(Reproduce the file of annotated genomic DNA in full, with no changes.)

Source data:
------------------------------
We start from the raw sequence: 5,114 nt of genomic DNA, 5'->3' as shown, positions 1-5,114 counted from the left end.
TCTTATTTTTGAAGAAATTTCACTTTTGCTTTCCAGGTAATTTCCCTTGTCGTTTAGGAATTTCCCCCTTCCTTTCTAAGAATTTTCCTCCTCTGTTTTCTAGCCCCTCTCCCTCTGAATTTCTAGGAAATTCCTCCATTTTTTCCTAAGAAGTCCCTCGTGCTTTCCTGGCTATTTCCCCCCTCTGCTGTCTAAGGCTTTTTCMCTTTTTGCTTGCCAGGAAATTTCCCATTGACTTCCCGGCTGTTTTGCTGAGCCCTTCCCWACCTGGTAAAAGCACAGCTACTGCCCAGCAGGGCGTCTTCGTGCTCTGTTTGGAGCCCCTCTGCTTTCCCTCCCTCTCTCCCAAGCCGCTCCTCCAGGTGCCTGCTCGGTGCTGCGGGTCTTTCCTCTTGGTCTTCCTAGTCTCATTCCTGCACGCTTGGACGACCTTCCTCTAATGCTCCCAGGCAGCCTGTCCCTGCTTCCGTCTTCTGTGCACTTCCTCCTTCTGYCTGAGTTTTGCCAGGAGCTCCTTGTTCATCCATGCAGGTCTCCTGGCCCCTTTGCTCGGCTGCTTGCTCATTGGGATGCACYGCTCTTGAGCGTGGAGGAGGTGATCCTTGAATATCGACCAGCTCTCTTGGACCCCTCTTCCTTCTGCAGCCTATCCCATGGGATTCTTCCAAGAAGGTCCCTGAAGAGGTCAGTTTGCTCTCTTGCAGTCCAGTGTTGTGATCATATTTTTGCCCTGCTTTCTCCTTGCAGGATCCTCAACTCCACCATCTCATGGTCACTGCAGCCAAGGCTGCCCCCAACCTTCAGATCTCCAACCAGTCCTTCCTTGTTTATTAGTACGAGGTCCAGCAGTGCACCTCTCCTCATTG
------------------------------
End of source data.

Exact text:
We start from the raw sequence: 5,114 nt of genomic DNA, 5'->3' as shown, positions 1-5,114 counted from the left end.
TCTTATTTTTGAAGAAATTTCACTTTTGCTTTCCAGGTAATTTCCCTTGTCGTTTAGGAATTTCCCCCTTCCTTTCTAAGAATTTTCCTCCTCTGTTTTCTAGCCCCTCTCCCTCTGAATTTCTAGGAAATTCCTCCATTTTTTCCTAAGAAGTCCCTCGTGCTTTCCTGGCTATTTCCCCCCTCTGCTGTCTAAGGCTTTTTCMCTTTTTGCTTGCCAGGAAATTTCCCATTGACTTCCCGGCTGTTTTGCTGAGCCCTTCCCWACCTGGTAAAAGCACAGCTACTGCCCAGCAGGGCGTCTTCGTGCTCTGTTTGGAGCCCCTCTGCTTTCCCTCCCTCTCTCCCAAGCCGCTCCTCCAGGTGCCTGCTCGGTGCTGCGGGTCTTTCCTCTTGGTCTTCCTAGTCTCATTCCTGCACGCTTGGACGACCTTCCTCTAATGCTCCCAGGCAGCCTGTCCCTGCTTCCGTCTTCTGTGCACTTCCTCCTTCTGYCTGAGTTTTGCCAGGAGCTCCTTGTTCATCCATGCAGGTCTCCTGGCCCCTTTGCTCGGCTGCTTGCTCATTGGGATGCACYGCTCTTGAGCGTGGAGGAGGTGATCCTTGAATATCGACCAGCTCTCTTGGACCCCTCTTCCTTCTGCAGCCTATCCCATGGGATTCTTCCAAGAAGGTCCCTGAAGAGGTCAGTTTGCTCTCTTGCAGTCCAGTGTTGTGATCATATTTTTGCCCTGCTTTCTCCTTGCAGGATCCTCAACTCCACCATCTCATGGTCACTGCAGCCAAGGCTGCCCCCAACCTTCAGATCTCCAACCAGTCCTTCCTTGTTTATTAGTACGAGGTCCAGCAGTGCACCTCTCCTCATTG